The third president of the United States was Thomas Jefferson. He had been the author of the Declaration of Independence and the Virginia Statute for Religious Freedom. In an age of great men Jefferson was remarkable for his wide-ranging curiosity on many subjects. He helped the United States get started, and his plans for the future helped it grow. Many of the good things Americans enjoy today have come from Jefferson's devotion to human rights.
Jefferson is often called the founder of the Democratic Party. Other groups also claim to follow his principles. He developed the theory of states' rights, which was against giving much authority to the federal government.
Jefferson proposed many bills that struck at the old nobility of wealth and family in favor of government by what he would later call an aristocracy of talent and virtue. They included: The statute for religious freedom, separating church and state and removing the private right of religious belief from control by public law. This statute has come down to present generations as one of the timeless declarations of intellectual freedom.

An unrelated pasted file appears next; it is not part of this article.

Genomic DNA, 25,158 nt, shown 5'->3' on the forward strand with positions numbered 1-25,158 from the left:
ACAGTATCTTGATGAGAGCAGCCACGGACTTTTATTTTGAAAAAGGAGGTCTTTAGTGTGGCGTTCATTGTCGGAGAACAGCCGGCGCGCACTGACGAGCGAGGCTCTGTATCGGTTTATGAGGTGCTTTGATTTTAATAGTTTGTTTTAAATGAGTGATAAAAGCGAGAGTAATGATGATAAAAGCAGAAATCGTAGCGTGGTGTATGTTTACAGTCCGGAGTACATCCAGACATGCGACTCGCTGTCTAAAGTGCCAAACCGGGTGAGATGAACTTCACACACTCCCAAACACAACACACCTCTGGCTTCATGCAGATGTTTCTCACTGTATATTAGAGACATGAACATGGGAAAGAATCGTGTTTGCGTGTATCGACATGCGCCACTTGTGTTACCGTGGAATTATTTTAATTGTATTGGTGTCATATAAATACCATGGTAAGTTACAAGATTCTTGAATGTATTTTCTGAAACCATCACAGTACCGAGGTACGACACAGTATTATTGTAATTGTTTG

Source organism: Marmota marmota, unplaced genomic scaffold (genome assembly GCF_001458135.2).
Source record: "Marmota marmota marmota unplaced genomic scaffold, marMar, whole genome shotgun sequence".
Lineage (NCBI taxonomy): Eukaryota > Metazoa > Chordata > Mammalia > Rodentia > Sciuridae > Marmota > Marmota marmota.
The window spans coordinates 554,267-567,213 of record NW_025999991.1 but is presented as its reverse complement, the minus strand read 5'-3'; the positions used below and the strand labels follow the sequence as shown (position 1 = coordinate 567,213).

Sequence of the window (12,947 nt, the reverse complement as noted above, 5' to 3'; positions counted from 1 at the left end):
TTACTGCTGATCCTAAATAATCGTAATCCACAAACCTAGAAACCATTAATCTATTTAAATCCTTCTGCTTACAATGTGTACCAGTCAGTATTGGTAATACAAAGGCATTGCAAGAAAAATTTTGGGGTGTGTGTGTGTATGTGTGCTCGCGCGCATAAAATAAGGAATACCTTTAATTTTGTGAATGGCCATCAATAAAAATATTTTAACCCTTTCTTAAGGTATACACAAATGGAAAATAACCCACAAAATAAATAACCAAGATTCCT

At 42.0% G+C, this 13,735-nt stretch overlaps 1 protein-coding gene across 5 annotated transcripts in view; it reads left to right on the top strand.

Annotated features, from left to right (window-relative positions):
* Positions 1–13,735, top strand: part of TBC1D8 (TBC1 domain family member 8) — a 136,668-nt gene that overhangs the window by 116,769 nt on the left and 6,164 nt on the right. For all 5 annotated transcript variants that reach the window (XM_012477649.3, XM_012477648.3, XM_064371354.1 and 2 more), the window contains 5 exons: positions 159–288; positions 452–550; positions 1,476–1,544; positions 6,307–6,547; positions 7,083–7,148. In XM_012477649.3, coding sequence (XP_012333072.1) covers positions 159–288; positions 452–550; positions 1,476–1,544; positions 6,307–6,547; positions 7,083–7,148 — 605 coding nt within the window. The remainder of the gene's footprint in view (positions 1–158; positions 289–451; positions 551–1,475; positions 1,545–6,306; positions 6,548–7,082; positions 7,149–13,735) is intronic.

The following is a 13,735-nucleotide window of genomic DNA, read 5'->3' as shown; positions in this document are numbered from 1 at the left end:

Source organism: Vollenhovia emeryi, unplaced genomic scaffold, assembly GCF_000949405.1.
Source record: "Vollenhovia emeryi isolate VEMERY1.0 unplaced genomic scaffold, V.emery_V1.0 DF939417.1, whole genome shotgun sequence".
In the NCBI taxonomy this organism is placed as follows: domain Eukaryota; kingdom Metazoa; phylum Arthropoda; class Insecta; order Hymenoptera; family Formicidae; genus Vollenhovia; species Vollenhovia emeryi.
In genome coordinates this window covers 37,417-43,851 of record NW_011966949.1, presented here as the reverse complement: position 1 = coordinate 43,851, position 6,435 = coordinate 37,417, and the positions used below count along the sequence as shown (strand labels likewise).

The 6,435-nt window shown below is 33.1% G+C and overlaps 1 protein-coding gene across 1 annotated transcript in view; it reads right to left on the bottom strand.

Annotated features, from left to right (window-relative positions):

“That government is best which governs least, because its people discipline themselves. If we are directed from Washington (heads of an organization) when to sow and when to reap, we will soon want for bread.” Thomas Jefferson.
Jefferson believed that the Federalists he defeated represented not just a different political vision, but a dangerously wrong political vision—one that threatened to restore the antidemocratic principles and institutions of the British government Americans had rejected in 1776.
American self-government never quite reached the vision that Jefferson had for it. But even in its partial achievement, it had, and continues to have, much of the spirit and characteristics that he inspired. Jefferson wanted to push participation to the ultimate. He wanted to divide the counties of each state into wards, and to have popular...
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